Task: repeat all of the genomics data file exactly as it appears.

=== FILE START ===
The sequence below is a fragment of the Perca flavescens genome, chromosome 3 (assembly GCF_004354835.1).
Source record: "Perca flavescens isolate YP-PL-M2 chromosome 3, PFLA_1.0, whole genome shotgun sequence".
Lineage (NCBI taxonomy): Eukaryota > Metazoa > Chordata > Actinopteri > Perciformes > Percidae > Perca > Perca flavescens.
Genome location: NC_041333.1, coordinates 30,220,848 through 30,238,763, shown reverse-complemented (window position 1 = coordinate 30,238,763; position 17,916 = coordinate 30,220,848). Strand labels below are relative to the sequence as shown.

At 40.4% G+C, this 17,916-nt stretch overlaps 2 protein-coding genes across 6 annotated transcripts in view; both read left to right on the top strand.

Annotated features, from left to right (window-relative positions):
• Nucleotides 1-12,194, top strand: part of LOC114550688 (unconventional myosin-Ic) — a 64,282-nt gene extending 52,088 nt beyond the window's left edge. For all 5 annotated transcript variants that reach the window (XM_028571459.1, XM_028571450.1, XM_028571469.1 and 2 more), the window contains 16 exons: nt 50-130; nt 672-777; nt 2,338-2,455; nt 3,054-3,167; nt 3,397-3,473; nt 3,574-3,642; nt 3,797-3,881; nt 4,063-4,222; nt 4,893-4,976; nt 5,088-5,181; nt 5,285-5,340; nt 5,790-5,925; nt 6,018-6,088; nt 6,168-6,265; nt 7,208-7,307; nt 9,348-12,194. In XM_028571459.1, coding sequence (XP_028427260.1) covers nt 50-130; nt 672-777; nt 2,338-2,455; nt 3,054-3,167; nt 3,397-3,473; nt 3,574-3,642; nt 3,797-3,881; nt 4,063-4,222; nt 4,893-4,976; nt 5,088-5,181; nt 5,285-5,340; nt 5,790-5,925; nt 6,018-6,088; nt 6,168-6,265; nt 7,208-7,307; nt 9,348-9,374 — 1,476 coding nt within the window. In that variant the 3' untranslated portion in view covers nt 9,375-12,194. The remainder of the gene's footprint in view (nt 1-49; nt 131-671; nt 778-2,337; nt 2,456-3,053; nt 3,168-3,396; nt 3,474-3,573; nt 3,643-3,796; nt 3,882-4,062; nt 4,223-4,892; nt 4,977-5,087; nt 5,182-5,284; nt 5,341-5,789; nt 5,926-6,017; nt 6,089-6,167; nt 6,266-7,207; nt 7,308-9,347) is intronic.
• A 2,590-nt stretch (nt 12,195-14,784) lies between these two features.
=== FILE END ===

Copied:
The sequence below is a fragment of the Perca flavescens genome, chromosome 3 (assembly GCF_004354835.1).
Source record: "Perca flavescens isolate YP-PL-M2 chromosome 3, PFLA_1.0, whole genome shotgun sequence".
Lineage (NCBI taxonomy): Eukaryota > Metazoa > Chordata > Actinopteri > Perciformes > Percidae > Perca > Perca flavescens.
Genome location: NC_041333.1, coordinates 30,220,848 through 30,238,763, shown reverse-complemented (window position 1 = coordinate 30,238,763; position 17,916 = coordinate 30,220,848). Strand labels below are relative to the sequence as shown.

At 40.4% G+C, this 17,916-nt stretch overlaps 2 protein-coding genes across 6 annotated transcripts in view; both read left to right on the top strand.

Annotated features, from left to right (window-relative positions):
• Nucleotides 1-12,194, top strand: part of LOC114550688 (unconventional myosin-Ic) — a 64,282-nt gene extending 52,088 nt beyond the window's left edge. For all 5 annotated transcript variants that reach the window (XM_028571459.1, XM_028571450.1, XM_028571469.1 and 2 more), the window contains 16 exons: nt 50-130; nt 672-777; nt 2,338-2,455; nt 3,054-3,167; nt 3,397-3,473; nt 3,574-3,642; nt 3,797-3,881; nt 4,063-4,222; nt 4,893-4,976; nt 5,088-5,181; nt 5,285-5,340; nt 5,790-5,925; nt 6,018-6,088; nt 6,168-6,265; nt 7,208-7,307; nt 9,348-12,194. In XM_028571459.1, coding sequence (XP_028427260.1) covers nt 50-130; nt 672-777; nt 2,338-2,455; nt 3,054-3,167; nt 3,397-3,473; nt 3,574-3,642; nt 3,797-3,881; nt 4,063-4,222; nt 4,893-4,976; nt 5,088-5,181; nt 5,285-5,340; nt 5,790-5,925; nt 6,018-6,088; nt 6,168-6,265; nt 7,208-7,307; nt 9,348-9,374 — 1,476 coding nt within the window. In that variant the 3' untranslated portion in view covers nt 9,375-12,194. The remainder of the gene's footprint in view (nt 1-49; nt 131-671; nt 778-2,337; nt 2,456-3,053; nt 3,168-3,396; nt 3,474-3,573; nt 3,643-3,796; nt 3,882-4,062; nt 4,223-4,892; nt 4,977-5,087; nt 5,182-5,284; nt 5,341-5,789; nt 5,926-6,017; nt 6,089-6,167; nt 6,266-7,207; nt 7,308-9,347) is intronic.
• A 2,590-nt stretch (nt 12,195-14,784) lies between these two features.